2018 ‘Hearts of Gold’ honorees share visions for a healthier Gorge

To truly have a heart of gold, you must put others above yourself. For its 2018 Hearts of Gold celebration, the Providence Hood River Foundation will honor two community members whose golden hearts shine brightly.

Award categories include Community Member and Health Care Provider. After sifting through the nominations, the committee chose winners who both work tirelessly to create a healthier future for families in the Gorge. This year’s recipients are Robin Henson, M.D., known for her work in women’s healthcare, and Coco Yackley, engineer and founding member of the Columbia Gorge Health Council, a nonprofit that partners with Pacific Source to operate the Columbia Gorge Coordinated Care Organization (Gorge CCO).

An evening to honor both Henson and Yackley is planned at 6 p.m. on Saturday, March 3 at the Best Western Plus Hood River Inn. The Hearts of Gold celebration is open to the public. In addition to honoring the award winners, guests will be treated to an evening featuring a cocktail reception, live music and a gourmet meal. All proceeds from the evening benefit the 3D Mammography Campaign supported by the Providence Hood River Memorial Hospital Foundation.


A limited number of tickets are available at $85 each and sponsorships are available. Call 541-387-6242 to purchase tickets.

Henson’s work creating the Providence Women’s Clinic was a vision to create an atmosphere with great care by engaged specialty providers focused on women’s health needs. Henson became the medical director for Providence Hood River later in her career and recently retired from actively practicing. She helped recruit many of the physicians currently serving patients in Hood River.

In addition to her practice, surgery schedule and delivering babies, Henson was instrumental in getting the Columbia Gorge Health Council’s Clinical Advisory Panel up and running to help guide clinical transformation in the Gorge CCO. In this group, she helped move the region forward on population health initiatives including chronic disease management and care of children in state custody. As a professional, she used her skills to mentor others and made an impression on other doctors by helping them advocate for their patients, always presenting a calm nature and sharing her experience, said a press release.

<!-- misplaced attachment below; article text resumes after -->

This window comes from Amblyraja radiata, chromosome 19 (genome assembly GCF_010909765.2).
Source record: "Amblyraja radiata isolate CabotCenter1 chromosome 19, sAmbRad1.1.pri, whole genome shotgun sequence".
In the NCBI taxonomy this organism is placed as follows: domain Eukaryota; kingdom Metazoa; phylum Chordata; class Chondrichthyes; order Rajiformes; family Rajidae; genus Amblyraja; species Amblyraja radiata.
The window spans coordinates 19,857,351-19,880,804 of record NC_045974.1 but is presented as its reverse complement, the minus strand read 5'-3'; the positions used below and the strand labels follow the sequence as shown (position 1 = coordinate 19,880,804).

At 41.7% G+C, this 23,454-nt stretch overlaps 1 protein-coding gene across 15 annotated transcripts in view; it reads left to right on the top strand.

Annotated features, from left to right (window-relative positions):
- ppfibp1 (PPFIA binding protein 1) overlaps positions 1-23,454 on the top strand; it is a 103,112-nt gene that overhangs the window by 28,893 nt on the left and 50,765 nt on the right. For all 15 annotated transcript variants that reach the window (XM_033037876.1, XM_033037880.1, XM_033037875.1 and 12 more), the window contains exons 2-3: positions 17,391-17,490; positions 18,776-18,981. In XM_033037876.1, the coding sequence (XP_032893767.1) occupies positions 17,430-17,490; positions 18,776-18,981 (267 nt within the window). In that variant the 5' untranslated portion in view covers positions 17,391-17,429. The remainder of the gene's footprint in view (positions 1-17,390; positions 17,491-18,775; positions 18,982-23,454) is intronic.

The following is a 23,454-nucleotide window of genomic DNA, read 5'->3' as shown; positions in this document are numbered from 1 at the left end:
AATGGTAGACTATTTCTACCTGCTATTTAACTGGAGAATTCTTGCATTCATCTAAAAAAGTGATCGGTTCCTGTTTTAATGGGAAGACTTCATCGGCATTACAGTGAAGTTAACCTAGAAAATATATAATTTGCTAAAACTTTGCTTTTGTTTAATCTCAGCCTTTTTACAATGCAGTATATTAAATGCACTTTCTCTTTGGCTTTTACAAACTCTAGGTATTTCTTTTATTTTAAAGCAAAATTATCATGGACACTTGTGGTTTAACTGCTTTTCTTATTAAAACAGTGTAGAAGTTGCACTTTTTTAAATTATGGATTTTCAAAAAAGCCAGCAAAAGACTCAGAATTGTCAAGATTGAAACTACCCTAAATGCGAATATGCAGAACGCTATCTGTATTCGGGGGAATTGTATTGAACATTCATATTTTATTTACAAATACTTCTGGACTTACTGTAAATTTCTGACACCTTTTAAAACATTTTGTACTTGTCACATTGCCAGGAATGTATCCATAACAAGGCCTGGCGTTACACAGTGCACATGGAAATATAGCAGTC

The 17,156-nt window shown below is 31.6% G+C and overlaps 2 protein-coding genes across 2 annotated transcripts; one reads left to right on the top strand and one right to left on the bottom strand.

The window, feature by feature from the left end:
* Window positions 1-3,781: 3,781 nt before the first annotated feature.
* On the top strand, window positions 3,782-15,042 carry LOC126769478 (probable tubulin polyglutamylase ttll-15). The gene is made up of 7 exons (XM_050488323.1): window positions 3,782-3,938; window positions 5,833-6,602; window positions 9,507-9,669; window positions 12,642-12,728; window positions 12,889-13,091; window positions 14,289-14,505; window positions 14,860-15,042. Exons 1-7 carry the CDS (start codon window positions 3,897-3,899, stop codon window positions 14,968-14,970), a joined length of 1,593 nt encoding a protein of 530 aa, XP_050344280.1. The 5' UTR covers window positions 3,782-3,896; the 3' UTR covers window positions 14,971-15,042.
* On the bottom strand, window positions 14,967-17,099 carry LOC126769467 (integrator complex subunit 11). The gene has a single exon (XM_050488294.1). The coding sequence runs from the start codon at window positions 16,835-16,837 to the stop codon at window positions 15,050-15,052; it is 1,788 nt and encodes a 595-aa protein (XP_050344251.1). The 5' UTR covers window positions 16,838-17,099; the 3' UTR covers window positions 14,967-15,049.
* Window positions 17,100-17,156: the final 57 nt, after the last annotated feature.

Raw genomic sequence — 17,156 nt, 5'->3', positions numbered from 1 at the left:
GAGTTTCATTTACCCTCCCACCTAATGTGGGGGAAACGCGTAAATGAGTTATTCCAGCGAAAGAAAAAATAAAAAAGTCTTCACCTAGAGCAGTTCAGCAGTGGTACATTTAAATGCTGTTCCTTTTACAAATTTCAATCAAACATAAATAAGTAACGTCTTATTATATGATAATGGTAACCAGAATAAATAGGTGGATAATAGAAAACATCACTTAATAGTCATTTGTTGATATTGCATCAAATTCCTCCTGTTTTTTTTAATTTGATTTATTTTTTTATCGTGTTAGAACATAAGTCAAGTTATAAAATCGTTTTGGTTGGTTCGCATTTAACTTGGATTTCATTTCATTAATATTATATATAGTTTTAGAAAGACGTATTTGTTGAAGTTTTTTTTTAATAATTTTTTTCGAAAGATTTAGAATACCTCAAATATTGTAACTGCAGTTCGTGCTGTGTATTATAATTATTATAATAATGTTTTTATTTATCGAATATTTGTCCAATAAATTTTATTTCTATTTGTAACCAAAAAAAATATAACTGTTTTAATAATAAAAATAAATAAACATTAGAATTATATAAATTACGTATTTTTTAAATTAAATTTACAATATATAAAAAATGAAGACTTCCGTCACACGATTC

Henson describes her efforts in mission work in Guatemala as part of the Providence Health International group as some of the most rewarding experiences of her career. In addition, she mentors kids in the high school ASPIRE program, focused on college applications.

With a similar passion of working to help others, honoree Coco Yackley was a driving force behind the nationally recognized Columbia Gorge Health Council and its leadership role in health care reform. An engineer by trade with a degree from Massachusetts Institute of Technology (MIT) and 20 years of experience with Intel, Yackley is most interested in creating systems that really work for those that use them. This shines through in her work advocating for Medicaid recipients and other low income or vulnerable members of our community. She truly cares about their experience using our local health care system, said the press release.

Yackley helped create the first regional Community Health Assessment, which has become one of the foundations of grant-writing work that has brought $6 million dollars in grants back to the Columbia Gorge. She knows that establishing metrics and experimenting with new and different ways to care for populations can improve care and patient experience, as well as earning incentive payments and national recognition.

Yackley grew up in a blue-collar home on the East Coast and was the first in her family to attend college. Things don’t always come full circle, but she was driven to use her experience growing up in a household of unemployment, free lunch programs at school and uncertainty about the future to focus her efforts on making sure others don’t experience any lack of knowledge about health care or education access.

For both winners, working with others to promote health in the community is a priority. Yackley said about her work in the Gorge that “collaboration is the new normal.” These Hearts of Gold honorees live by the belief that health care systems should provide the same care for all people, no matter their situation.

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